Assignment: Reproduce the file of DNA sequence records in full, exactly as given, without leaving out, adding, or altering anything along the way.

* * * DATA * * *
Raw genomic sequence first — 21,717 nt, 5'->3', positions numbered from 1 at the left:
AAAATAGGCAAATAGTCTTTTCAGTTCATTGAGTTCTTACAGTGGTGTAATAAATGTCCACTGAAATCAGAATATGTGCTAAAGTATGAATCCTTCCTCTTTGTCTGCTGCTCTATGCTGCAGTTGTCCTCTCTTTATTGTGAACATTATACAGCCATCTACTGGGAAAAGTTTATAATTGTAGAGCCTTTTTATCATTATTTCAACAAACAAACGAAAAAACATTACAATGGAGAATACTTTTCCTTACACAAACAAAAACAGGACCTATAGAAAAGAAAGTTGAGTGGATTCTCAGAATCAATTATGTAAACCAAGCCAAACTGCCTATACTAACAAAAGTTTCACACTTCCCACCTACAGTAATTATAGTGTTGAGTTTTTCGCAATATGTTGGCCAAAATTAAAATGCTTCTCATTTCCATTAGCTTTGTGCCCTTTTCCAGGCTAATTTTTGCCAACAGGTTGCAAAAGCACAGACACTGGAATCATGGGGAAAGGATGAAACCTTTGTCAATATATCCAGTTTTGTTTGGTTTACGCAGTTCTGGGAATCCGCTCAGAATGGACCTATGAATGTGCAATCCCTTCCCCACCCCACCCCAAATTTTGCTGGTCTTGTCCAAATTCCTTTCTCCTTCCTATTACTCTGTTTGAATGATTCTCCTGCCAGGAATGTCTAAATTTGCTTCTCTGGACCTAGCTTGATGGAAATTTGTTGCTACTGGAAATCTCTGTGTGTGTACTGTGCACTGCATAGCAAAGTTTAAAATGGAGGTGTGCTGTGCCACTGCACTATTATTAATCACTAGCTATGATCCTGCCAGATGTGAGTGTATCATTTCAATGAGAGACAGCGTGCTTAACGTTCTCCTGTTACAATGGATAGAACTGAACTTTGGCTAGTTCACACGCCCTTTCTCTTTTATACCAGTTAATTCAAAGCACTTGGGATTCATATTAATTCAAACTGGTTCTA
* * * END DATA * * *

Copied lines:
Raw genomic sequence first — 21,717 nt, 5'->3', positions numbered from 1 at the left:
AAAATAGGCAAATAGTCTTTTCAGTTCATTGAGTTCTTACAGTGGTGTAATAAATGTCCACTGAAATCAGAATATGTGCTAAAGTATGAATCCTTCCTCTTTGTCTGCTGCTCTATGCTGCAGTTGTCCTCTCTTTATTGTGAACATTATACAGCCATCTACTGGGAAAAGTTTATAATTGTAGAGCCTTTTTATCATTATTTCAACAAACAAACGAAAAAACATTACAATGGAGAATACTTTTCCTTACACAAACAAAAACAGGACCTATAGAAAAGAAAGTTGAGTGGATTCTCAGAATCAATTATGTAAACCAAGCCAAACTGCCTATACTAACAAAAGTTTCACACTTCCCACCTACAGTAATTATAGTGTTGAGTTTTTCGCAATATGTTGGCCAAAATTAAAATGCTTCTCATTTCCATTAGCTTTGTGCCCTTTTCCAGGCTAATTTTTGCCAACAGGTTGCAAAAGCACAGACACTGGAATCATGGGGAAAGGATGAAACCTTTGTCAATATATCCAGTTTTGTTTGGTTTACGCAGTTCTGGGAATCCGCTCAGAATGGACCTATGAATGTGCAATCCCTTCCCCACCCCACCCCAAATTTTGCTGGTCTTGTCCAAATTCCTTTCTCCTTCCTATTACTCTGTTTGAATGATTCTCCTGCCAGGAATGTCTAAATTTGCTTCTCTGGACCTAGCTTGATGGAAATTTGTTGCTACTGGAAATCTCTGTGTGTGTACTGTGCACTGCATAGCAAAGTTTAAAATGGAGGTGTGCTGTGCCACTGCACTATTATTAATCACTAGCTATGATCCTGCCAGATGTGAGTGTATCATTTCAATGAGAGACAGCGTGCTTAACGTTCTCCTGTTACAATGGATAGAACTGAACTTTGGCTAGTTCACACGCCCTTTCTCTTTTATACCAGTTAATTCAAAGCACTTGGGATTCATATTAATTCAAACTGGTTCTA